Remand without vacatur is a judicial remedy that permits agency orders or rules to remain in effect after they are remanded by the reviewing court for further agency proceedings. Traditionally, courts have reversed and set aside agency actions they have found to be arbitrary and capricious, unlawful, unsupported by substantial evidence, or otherwise in violation of an applicable standard of review. Since 1970, however, the remedy of remanding without vacating the agency decision has been employed with increasing frequency. It has now been applied in more than seventy decisions of the Court of Appeals for the District of Columbia Circuit involving over twenty federal agencies and encompassing a variety of substantive areas of law including air pollution control, telecommunications, and national security.
The Administrative Conference conducted a study of remand without vacatur that examined existing scholarship on the remedy as well as its application by courts in recent years. These recommendations and the supporting Report examine the legality and application of remand without vacatur in cases involving judicial review of agency actions. The Conference accepts the principle that remand without vacatur is within the court’s equitable remedial authority. It recognizes and approves of at least three general circumstances in which remand without vacatur may be appropriate. Finally, it offers advice to courts that are considering employing the remedy and to agencies responding to remands.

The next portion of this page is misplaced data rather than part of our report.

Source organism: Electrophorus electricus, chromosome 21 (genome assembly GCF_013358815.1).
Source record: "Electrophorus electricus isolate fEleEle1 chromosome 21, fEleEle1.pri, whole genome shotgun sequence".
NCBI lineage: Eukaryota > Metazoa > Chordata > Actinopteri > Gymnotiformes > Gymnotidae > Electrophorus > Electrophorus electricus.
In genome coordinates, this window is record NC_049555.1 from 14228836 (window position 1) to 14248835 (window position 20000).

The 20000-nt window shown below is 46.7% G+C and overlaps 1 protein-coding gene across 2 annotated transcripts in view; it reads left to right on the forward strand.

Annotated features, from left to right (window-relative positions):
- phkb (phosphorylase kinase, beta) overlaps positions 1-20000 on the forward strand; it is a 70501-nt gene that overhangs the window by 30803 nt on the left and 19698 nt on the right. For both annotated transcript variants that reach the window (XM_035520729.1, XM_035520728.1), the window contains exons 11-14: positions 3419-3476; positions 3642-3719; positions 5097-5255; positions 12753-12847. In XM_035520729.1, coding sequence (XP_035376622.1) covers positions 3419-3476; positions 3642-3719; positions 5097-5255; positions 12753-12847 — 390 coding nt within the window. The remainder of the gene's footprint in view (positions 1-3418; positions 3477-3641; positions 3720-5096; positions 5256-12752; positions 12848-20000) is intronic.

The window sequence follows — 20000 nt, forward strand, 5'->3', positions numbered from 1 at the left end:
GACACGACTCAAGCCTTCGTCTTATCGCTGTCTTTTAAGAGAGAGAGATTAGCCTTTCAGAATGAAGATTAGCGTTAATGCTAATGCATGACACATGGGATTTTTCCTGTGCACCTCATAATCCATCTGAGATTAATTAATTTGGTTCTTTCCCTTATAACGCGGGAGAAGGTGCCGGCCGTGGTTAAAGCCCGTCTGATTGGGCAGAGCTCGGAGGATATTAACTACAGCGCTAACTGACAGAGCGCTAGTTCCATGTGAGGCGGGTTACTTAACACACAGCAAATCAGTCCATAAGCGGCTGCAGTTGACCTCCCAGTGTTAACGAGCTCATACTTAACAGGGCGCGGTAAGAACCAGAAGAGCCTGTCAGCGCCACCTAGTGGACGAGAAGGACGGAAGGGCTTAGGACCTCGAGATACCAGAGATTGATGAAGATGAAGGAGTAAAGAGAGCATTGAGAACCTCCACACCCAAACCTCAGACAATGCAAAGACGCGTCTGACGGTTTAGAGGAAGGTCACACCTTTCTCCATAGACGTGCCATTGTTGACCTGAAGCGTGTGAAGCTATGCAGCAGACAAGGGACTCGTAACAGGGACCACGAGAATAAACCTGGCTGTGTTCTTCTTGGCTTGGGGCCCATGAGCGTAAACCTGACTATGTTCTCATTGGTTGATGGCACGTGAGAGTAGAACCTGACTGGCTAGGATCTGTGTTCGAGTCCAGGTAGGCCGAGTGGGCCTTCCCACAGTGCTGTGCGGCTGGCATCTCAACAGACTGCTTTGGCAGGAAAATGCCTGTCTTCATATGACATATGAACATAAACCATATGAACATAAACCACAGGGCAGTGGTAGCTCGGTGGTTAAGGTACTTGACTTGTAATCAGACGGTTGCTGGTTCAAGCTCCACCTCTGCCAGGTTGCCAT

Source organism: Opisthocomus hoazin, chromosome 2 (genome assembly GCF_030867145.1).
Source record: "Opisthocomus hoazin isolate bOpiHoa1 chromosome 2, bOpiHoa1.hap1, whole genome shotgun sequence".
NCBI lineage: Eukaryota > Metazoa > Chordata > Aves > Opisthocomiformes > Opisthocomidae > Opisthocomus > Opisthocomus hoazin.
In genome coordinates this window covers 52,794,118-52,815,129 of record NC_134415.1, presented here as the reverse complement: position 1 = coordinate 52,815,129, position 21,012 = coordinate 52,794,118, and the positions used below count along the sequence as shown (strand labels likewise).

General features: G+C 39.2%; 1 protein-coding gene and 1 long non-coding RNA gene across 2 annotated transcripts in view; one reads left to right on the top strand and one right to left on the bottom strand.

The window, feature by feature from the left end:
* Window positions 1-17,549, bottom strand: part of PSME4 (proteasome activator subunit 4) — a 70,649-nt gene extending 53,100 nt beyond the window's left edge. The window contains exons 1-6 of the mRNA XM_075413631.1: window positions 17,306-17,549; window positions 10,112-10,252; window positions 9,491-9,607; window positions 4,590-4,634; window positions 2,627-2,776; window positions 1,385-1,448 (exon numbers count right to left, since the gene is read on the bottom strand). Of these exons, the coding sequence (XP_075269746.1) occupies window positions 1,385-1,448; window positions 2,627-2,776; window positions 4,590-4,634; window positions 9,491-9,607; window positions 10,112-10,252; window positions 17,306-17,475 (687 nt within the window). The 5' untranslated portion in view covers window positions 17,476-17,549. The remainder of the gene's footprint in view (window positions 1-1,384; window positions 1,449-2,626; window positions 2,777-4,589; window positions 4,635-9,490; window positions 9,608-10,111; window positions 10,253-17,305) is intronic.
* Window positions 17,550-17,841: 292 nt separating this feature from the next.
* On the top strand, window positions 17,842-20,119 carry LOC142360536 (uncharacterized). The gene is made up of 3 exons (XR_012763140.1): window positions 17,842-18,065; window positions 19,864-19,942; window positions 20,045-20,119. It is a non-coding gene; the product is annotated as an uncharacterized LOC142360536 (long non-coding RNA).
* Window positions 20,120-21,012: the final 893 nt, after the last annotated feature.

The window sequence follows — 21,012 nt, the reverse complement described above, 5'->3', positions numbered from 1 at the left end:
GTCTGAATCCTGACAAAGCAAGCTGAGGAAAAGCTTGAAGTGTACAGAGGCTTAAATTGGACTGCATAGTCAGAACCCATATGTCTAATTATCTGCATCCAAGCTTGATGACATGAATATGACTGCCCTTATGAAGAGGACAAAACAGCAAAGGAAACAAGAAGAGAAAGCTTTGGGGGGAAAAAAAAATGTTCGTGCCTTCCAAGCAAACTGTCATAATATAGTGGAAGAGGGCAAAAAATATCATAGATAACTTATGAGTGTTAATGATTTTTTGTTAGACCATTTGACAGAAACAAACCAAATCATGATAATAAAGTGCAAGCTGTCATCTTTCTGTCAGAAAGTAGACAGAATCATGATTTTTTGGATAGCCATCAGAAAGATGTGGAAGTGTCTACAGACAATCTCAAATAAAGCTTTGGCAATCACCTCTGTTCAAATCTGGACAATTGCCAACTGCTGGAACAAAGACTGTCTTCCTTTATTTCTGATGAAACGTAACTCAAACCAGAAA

The remedy has generated academic and judicial debate over its advisability and legality. Those who support remand without vacatur point to the benefits that accrue in a variety of situations, such as when application of the device enhances stability in the regulatory regime or in regulated markets, protects reliance interests, prevents regulatory gaps, allows the government to continue collecting fees or processing reimbursements, and ensures continued provision of public benefits (including the benefits of regulation). Remand without vacatur has also been said to be appropriate because it defers to the institutional competence of agencies and may reduce agency burdens on remand.
Nonetheless, remand without vacatur is not without controversy. Some scholars argue that it can deprive litigants of relief from unlawful or inadequately reasoned agency decisions, reduce incentives to challenge improper or poorly reasoned agency behavior, promote judicial activism, and allow deviation from legislative directives. Critics have also suggested that it reduces pressure on agencies to comply with APA obligations and to respond to a judicial remand. Given the relative infrequency of application of the remedy, these prudential and theoretical concerns, while possible, do not appear to cause systemic problems.
Some judges argue that remand without vacatur contravenes the plain language of the judicial review provisions of the APA. However, despite occasional dissents or other separate judicial opinions, no cases were identified in which a federal court of appeals held that remand without vacatur was unlawful under the APA or another statutory standard of review. Rather, courts generally accept the remedy as a lawful exercise of equitable remedial discretion.